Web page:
Card Games

When we started this site, we thought it’d be all about video games. We thought that’s what would be holding our interest over the next few years and while that remains true, our horizons have broadened a little bit. Since moving to London at the beginning of 2013 we went looking for a gaming scene – places where gamers meet up to play tournaments or watch eSports. We found some great venues such as Loading and Meltdown – but we never really found that kind of community. In our search we did come across a group of gamers who met up regularly and played, but they weren’t playing video games, they were playing card games.

We picked up a few starter sets for games like Magic The Gathering, Pokemon and World of Warcraft and have been collecting bits and pieces and playing as much as we can ever since. This year we’ll be expanding the website’s remit to include our reviews, news and impressions of these games as well as a plethora of board games within our new category – ‘Card Games’.

As a brief introduction here’s an overview of what we’ve been playing in the last few months.



Magic is almost certainly the most widely-known and influential of all of the collectable card games (CCGs) out there. Sure others might be more popular with certain audiences (Yugioh and Vanguard are currently played very widely) but Magic is the classic, the archetype of this genre. You build a deck of 60+ cards out of your collection, focusing on one or two types of card from a pool of green (Forest) blue (Island) red (Mountain) black (Swamp) and white (Plains) cards. Each type have certain strengths and weakness from green’s giant monsters that grow as the game progresses to black’s ability to leech life away or kill creatures with very little cost. Once you have your deck you fight against another player, each of you starting with twenty health and trying to reduce the opponent to zero. Once you do, you win. It sounds simple but nearly every card changes things up in some way. You need land cards to create mana so you can use your creature and spell cards, some of the creatures can break the rules a little or use special abilities, some spells can break the rules quite significantly and mess up a plan entirely. You never know what your opponent has in their hand, and you never know what you’re going to get next so a fool-proof plan is impossible to achieve. The game has been re-balanced countless times and is currently on the 14th generation of cards, so it may seem a little intimidating at first. We managed to learn just by watching a few Youtube videos and chatting to people in specialist shops (Forbidden planet, Orc’s Nest and Dark Sphere are your best bets in London). Once you pick up the rules the game is fairly quick, doesn’t require all that much space and is a huge amount of fun, even collecting the cards has a lot of appeal as each one is numbered and features some beautiful artwork.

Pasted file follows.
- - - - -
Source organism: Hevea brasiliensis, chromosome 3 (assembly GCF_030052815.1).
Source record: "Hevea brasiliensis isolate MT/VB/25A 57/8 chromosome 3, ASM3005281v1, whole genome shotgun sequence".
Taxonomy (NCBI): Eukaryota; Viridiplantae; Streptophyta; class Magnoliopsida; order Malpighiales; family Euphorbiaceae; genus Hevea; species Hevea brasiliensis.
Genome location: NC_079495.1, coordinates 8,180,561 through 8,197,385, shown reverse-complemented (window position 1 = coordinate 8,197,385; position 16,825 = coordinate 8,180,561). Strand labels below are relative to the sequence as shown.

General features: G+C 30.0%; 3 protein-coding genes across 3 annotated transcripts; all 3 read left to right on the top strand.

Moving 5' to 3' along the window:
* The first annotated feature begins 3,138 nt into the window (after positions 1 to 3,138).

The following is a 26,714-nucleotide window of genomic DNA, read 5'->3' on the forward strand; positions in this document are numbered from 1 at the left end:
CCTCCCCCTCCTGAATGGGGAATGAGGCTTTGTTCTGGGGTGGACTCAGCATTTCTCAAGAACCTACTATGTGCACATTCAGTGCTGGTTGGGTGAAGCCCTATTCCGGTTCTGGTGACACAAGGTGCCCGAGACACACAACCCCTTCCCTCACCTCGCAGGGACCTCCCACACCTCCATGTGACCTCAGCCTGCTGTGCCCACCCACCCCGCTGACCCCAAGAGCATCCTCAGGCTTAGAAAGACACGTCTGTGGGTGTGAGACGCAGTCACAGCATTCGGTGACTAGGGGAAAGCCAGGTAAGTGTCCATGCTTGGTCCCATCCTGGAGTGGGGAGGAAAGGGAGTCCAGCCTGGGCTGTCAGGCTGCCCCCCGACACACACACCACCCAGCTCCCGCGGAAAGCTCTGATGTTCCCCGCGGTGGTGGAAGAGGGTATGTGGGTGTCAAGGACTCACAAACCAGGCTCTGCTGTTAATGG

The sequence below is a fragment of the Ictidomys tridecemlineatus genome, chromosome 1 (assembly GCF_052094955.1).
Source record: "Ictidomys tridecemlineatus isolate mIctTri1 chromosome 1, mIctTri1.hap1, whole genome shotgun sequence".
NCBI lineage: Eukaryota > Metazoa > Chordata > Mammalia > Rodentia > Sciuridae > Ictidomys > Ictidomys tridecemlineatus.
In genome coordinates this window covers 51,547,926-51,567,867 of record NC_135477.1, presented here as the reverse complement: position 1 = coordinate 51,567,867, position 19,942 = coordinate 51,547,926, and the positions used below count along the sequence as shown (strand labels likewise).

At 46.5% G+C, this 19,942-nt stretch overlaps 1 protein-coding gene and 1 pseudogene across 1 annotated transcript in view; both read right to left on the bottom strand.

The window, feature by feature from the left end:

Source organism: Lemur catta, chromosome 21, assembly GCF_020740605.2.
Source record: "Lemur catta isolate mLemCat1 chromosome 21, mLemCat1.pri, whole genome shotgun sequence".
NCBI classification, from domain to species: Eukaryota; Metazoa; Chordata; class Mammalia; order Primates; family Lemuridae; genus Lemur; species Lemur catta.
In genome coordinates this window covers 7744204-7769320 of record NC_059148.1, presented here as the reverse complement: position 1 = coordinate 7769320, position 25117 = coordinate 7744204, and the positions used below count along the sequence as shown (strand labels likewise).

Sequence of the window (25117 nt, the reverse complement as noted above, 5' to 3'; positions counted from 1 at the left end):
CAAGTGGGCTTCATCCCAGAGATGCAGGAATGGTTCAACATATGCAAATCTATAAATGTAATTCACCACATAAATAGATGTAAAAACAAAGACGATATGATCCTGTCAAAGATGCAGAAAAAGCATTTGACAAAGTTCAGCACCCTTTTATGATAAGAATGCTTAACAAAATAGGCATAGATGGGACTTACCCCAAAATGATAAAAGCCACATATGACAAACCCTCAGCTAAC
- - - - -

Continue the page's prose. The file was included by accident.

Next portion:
We’ll be making some videos and reviewing some of the new sets when they come out in February so stay tuned for our impressions and pulls!



Pokemon: The Trading Card Game started alongside the original Gameboy games way back in the day, but has always been much more than a simple spin-off. With rules as complicated as any other and thousands of different cards there’s a lot of depth to the game. You can choose pokemon, evolve them, use energy to let them use their powers and even make use of special trainer abilities and items to help in your fight. Once your opponent has lost six pokemon, you win. The game is addictive and anyone with a passing knowledge of the pokemon series will get a lot of kicks out of seeing cards with their favourite monsters on them. New sets are being released every few months so collectors have a lot of work to do to keep on top of things, but it also means there’s a huge amount of variety in art styles and gameplay mechanics. One of the neat things about the Pokemon CCG is the fact thatm ost booster packs come with a code that can be used to open a booster pack in the online version of the game. It’s completely free and lets you play against people all over the world using decks you’ve created out of things you’ve unlocked. Pokemon TCG is huge and very shortly we’ll have some videos up so you can see what all the fuss is about.


We’ve been taken back in by World of Warcraft recently thanks to the announcement of the Warlords of Draenor expansion, so we picked up a few boxes of the CCG to see what all the fuss was about. Sadly discontinued now (all you can buy is leftover stock, no new cards are being printed), the WoW CCG was very similar to Magic but had all of the lore and artwork from the game series. It even featured ‘loot’ cards that worked as a playable card but also contained a code to unlock something in-game. One of the exciting ideas about this game was the concept of ‘raid decks’ where players could play co-operatively against a difficult deck with an oversized card for a raid boss, and if they were victorious they could get some loot to bolster their deck. When you’re learning a game playing together can be more fun that always fighting and WoW TCG brought together the class mechanics and gameplay of the PC title into a CCG surprisingly well. It’s a real it’s so hard to get hold of cards for it now but some of the best ideas will no doubt be carried over to Hearthstone. Still if Blizzard are reading this and are considering bringing it back in CCG form, please do!


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